Andrew Ramsammy   Rise of the rebel journalist

Matt Waite   The people running the media are the problem

M. Scott Havens   Quality advertising to pair with quality content

Robert Hernandez   History will exclude you, again

Dannagal G. Young   The return of the gatekeepers

Rebekah Monson   Journalism is community-as-a-service

Sarah Marshall   Focusing on the why of the click

Megan H. Chan   Cultural reporting goes mainstream

Andrea Silenzi   Podcasts dive into breaking news analysis

Steve Henn   The next revolution is voice

David Weigel   A test for online speech

Richard J. Tofel   The country doesn’t trust us — but they do believe us

Julia Beizer   Building a coherent core identity

Carla Zanoni   Prioritizing emotional health

Trushar Barot   API or die

Margarita Noriega   From pinning tweets to tweeting pins

Amie Ferris-Rotman   Вслед за Россией

Molly de Aguiar   Philanthropists galvanize around news

Annemarie Dooling   UGC as a path out of the bubble

Sam Ford   The year we talk about our awful metrics

Joanne Lipman   The year of the drone, really

Swati Sharma   Failing diversity is failing journalism

Ariane Bernard   Better data about your users

Erin Pettigrew   A year of reflection in tech

Nicholas Quah   Podcasting’s coming class war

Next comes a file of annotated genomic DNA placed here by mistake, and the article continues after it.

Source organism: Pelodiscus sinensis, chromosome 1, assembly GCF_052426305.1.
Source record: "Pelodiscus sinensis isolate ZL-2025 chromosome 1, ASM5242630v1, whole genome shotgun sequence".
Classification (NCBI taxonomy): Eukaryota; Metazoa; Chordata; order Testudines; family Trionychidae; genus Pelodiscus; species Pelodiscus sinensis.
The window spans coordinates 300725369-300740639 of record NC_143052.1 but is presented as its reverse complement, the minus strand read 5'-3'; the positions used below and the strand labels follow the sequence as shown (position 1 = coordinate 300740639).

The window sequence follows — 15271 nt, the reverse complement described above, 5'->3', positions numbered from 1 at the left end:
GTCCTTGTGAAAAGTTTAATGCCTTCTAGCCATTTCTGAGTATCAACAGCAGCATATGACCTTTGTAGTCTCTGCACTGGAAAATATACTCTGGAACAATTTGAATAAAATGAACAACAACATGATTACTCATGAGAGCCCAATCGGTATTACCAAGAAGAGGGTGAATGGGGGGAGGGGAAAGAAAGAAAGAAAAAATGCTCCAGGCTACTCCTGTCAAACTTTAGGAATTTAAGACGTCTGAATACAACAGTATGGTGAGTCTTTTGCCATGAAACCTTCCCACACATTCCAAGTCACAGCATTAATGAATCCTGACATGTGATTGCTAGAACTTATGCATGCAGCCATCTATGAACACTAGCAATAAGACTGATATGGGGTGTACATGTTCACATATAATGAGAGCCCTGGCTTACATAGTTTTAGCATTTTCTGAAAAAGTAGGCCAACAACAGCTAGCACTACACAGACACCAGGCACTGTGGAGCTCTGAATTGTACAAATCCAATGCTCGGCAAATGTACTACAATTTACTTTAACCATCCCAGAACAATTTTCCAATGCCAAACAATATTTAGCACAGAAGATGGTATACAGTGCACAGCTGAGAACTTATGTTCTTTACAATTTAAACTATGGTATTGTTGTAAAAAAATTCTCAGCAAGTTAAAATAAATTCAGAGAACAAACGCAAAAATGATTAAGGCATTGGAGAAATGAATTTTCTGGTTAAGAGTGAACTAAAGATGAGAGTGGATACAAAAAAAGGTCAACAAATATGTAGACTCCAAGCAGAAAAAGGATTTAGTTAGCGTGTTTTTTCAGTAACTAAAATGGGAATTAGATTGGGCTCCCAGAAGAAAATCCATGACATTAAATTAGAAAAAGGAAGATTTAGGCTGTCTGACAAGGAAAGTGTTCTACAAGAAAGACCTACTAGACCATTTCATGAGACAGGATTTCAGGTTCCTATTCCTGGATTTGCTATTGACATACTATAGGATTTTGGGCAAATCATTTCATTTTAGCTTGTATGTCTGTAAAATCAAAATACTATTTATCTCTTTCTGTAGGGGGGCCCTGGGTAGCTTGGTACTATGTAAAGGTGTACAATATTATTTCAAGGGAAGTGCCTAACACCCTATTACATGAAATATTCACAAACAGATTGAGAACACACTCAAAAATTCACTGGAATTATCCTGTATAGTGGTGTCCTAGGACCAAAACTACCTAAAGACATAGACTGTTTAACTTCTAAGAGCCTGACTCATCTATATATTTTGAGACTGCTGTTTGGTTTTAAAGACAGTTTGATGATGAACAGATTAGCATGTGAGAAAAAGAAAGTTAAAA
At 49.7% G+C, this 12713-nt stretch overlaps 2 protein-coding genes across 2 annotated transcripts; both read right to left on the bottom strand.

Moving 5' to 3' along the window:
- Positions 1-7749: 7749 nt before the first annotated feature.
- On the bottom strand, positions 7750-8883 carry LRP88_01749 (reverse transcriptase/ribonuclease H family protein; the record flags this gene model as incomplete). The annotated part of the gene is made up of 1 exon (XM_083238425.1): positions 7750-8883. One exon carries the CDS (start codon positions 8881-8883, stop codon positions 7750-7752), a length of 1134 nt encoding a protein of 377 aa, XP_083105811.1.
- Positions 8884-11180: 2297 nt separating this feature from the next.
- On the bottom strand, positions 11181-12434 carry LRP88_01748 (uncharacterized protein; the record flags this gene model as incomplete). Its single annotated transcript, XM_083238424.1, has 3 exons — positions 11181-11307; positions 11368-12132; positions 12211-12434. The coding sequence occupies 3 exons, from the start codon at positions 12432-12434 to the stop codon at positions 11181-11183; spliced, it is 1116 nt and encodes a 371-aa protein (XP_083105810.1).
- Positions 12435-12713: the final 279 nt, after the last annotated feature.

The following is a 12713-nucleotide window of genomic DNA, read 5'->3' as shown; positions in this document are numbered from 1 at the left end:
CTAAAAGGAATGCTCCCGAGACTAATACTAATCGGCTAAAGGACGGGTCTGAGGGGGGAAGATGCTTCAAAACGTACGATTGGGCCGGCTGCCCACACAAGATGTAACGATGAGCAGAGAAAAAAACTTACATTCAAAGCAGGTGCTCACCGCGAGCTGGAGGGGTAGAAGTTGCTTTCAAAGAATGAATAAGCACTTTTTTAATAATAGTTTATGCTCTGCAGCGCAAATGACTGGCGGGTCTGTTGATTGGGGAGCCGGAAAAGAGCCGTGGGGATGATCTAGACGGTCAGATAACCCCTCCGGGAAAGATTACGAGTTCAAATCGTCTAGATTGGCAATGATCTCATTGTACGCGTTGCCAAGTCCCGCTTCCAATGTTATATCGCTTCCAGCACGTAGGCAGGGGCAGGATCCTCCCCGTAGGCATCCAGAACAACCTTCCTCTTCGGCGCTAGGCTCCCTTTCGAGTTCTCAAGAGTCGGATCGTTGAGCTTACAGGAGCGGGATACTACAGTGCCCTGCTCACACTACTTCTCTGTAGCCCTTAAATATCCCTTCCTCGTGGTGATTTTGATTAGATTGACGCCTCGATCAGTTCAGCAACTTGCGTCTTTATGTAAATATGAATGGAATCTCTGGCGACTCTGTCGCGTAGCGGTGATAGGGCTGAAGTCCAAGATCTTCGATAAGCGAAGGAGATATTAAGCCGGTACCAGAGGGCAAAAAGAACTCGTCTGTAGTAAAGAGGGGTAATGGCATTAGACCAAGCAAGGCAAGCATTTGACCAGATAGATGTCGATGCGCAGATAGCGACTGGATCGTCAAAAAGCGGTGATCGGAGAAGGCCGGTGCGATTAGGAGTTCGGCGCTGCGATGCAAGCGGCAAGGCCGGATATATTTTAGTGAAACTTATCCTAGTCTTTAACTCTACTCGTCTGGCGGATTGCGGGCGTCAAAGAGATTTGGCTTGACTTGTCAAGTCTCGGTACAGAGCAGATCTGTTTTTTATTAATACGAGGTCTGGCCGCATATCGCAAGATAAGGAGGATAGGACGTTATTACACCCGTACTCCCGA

Rachel Schallom   Stop flying over the flyover states

Zizi Papacharissi   Distracted journalism looks in the mirror

Burt Herman   Local news gets interesting

Sara M. Watson   There is no neutral interface

Ryan McCarthy   Platforms grow up or grow more toxic

Bill Keller   A healthy skepticism about data

Eric Nuzum   Podcasting stratifies into hard layers

Keren Goldshlager   Defining a focus, and then saying no

Geetika Rudra   Journalism is community

Anita Zielina   The sales funnel reaches (and changes) the newsroom

Rasmus Kleis Nielsen   News after advertising may look like news before advertising

Caitlin Thompson   High touch, high value

Dhiya Kuriakose   The year of digital detoxing

Errin Haines Whack   Chaos or community?

Tressie McMillan Cottom   A path through the media’s coming legitimacy crisis

Melody Kramer   Radically rethinking design

Claire Wardle   Verification takes center stage

S.P. Sullivan   Baking transparency into our routines

Scott Dodd   Nonprofits team up for impact

Sarah Wolozin   Virtual reality on the open web

Andy Rossback   The year of the user

Juan Luis Sánchez   Your predictions are our present

Laura Walker   Authentic voices, not fake news

Jeremy Barr   A terrible year for Tiers B through D

Lee Glendinning   A call for great editing

Aja Bogdanoff   Comments start pulling their weight

Cory Haik   Navigating power in Trump’s America

Tracie Powell   Building reader relationships

Bill Adair   The year of the fact-checking bot

Sue Schardt   Objectivity, fairness, balance, and love

Nushin Rashidian   A rise in high-price, high-value subscriptions

Mike Ragsdale   A smarter information diet

Felix Salmon   Headlines matter

Millie Tran   International expansion without colonial overtones

Tanya Cordrey   The resurgence of reach

Jonathan Stray   A boom in responsible conservative media

Sydette Harry   Facing journalism’s history

Mandy Velez   The audience is the source and the story

David Chavern   Fake news gets solved

Andrew Losowsky   Building our own communities

Hillary Frey   Forests need to burn to regrow

Matt Karolian   AI improves publishing

Andrew Haeg   The year of listening

Alberto Cairo   Communicating uncertainty to our readers